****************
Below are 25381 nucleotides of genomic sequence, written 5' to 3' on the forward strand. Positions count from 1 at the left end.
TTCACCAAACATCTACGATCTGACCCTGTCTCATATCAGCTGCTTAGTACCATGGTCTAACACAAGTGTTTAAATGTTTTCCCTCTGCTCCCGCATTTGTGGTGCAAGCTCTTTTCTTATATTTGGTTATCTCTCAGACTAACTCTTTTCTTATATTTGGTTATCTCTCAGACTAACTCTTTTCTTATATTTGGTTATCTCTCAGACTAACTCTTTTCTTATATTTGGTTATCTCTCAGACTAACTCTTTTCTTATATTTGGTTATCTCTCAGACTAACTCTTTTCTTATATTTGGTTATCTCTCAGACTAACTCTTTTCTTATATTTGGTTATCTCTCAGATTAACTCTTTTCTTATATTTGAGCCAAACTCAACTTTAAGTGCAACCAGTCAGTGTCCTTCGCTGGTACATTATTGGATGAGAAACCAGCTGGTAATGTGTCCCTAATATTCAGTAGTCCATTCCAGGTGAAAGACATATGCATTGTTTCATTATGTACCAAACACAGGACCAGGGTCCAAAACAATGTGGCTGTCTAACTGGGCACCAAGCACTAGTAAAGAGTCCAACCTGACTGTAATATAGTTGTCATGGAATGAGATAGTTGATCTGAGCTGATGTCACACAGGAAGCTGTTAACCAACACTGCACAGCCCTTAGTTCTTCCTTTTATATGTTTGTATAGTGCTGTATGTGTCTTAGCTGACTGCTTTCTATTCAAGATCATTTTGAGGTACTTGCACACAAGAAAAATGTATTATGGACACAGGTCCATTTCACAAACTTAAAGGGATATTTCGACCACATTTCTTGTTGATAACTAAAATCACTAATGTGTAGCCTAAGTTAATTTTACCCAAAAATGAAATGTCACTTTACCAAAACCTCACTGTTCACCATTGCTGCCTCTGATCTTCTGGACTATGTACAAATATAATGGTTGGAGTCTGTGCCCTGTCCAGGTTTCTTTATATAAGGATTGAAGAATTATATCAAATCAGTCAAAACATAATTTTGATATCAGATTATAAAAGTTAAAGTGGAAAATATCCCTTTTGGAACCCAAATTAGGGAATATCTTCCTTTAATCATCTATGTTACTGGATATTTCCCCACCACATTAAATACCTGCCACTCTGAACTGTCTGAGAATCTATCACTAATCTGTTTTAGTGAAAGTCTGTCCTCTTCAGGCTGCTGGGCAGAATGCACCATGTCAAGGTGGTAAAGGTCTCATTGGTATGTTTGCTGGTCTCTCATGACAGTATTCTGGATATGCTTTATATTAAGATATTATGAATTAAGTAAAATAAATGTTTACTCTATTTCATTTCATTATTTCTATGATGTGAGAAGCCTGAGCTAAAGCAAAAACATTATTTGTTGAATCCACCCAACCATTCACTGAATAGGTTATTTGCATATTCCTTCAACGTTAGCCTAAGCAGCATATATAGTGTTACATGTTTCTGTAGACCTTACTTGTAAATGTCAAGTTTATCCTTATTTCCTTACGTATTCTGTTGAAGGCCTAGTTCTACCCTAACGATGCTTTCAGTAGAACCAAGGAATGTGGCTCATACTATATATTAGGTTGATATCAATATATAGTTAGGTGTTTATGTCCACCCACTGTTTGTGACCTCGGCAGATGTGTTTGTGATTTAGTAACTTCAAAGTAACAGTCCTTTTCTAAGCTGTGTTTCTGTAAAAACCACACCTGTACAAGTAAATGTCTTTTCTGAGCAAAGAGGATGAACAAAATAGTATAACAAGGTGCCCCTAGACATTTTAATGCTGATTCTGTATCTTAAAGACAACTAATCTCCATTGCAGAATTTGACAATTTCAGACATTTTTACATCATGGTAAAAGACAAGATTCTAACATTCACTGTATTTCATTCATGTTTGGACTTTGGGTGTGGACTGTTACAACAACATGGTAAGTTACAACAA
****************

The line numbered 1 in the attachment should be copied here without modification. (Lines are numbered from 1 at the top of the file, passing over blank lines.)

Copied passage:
Below are 25381 nucleotides of genomic sequence, written 5' to 3' on the forward strand. Positions count from 1 at the left end.